default constructors and implicit super() insertion

Peter Hall peter.hall at
Wed Jun 27 12:00:34 PDT 2007

> For JS, this means
> having a straightforward compiler that performs the minimum amount of
> analysis, incroporating quick-and-dirty code generation, and so on.
> (Strict mode may be beyond such an implementation.)

I was under the impression that this discussion would not apply in
non-strict mode. Would it be an error to not initialize a non-nullable
variable in non-strict mode?

> Definite
> assignment analysis is probably only slightly superlinear (I'm not
> co-located with my compiler books, but I seem to remember that
> definite assignment analysis requires the computation of dominators
> and dominator computation is O(n log n) in the size of the flow
> graph), but it's another pass added to the compiler.  Some compilers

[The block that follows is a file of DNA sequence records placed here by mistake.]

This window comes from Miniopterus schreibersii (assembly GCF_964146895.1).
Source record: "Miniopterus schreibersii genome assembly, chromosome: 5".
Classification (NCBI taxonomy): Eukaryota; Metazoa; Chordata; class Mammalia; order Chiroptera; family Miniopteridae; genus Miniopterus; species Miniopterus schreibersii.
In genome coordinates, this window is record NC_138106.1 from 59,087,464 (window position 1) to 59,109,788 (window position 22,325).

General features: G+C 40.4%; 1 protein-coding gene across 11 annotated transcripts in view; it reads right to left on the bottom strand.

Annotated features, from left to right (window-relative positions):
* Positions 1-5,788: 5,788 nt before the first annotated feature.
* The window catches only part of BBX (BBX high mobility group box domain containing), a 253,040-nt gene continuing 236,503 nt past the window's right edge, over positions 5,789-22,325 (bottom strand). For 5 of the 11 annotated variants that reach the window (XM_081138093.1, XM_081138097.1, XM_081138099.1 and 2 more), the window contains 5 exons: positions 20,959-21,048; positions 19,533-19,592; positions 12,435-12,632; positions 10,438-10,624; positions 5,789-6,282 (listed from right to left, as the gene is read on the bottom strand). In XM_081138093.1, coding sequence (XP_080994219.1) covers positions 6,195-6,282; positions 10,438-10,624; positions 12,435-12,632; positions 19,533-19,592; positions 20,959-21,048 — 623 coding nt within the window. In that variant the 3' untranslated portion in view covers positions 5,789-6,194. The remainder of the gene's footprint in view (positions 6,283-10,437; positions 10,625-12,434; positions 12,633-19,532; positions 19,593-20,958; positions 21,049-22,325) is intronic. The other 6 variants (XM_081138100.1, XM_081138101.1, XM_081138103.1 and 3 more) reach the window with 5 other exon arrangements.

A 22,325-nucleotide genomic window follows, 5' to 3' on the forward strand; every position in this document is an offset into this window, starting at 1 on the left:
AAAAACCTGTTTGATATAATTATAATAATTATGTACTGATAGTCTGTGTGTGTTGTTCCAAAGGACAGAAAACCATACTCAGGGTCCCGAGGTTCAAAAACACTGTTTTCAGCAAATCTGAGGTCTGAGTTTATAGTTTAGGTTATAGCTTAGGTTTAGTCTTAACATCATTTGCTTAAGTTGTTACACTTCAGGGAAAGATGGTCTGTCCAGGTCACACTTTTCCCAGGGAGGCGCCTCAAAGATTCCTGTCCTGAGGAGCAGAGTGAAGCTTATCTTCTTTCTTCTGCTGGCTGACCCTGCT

> do on-the-fly code generation and only have one pass anyway and no
> notion of "flow graph" to speak of... so the cost *might* be
> significant.   If we can find a compromise between usability and
> processability then so much the better.

I think you misunderstood my intent. I am suggesting that you could
enforce that, for each non-nullable instance variable, a constructor
must contain an assignment with the variable on the LHS. I believe
that this is functionally the same as the proposed new syntax (and I'm
pretty sure you can incorporate the test into a single pass). There
are plenty of cases where assignment is guaranteed at runtime, but
cannot be guaranteed at compile-time so I don't think there would even
be value in any more "difficult" analysis to prove valid assignments.

Also, could you clarify the scoping of the RHS of the initializer
assignments? Is the scope hoisted or a completely different scope?
e.g. would the following work as expected:

class C {
  var delegate:D!;
  function C(d:D=null) : delegate = d || new D(this)

class D {
    function D(host:Object) { }

Further, what happens when the initialization could take several lines
to create and parametrize the object? Would you be allowed to invoke
other instance or static methods in that code block?


More information about the Es4-discuss mailing list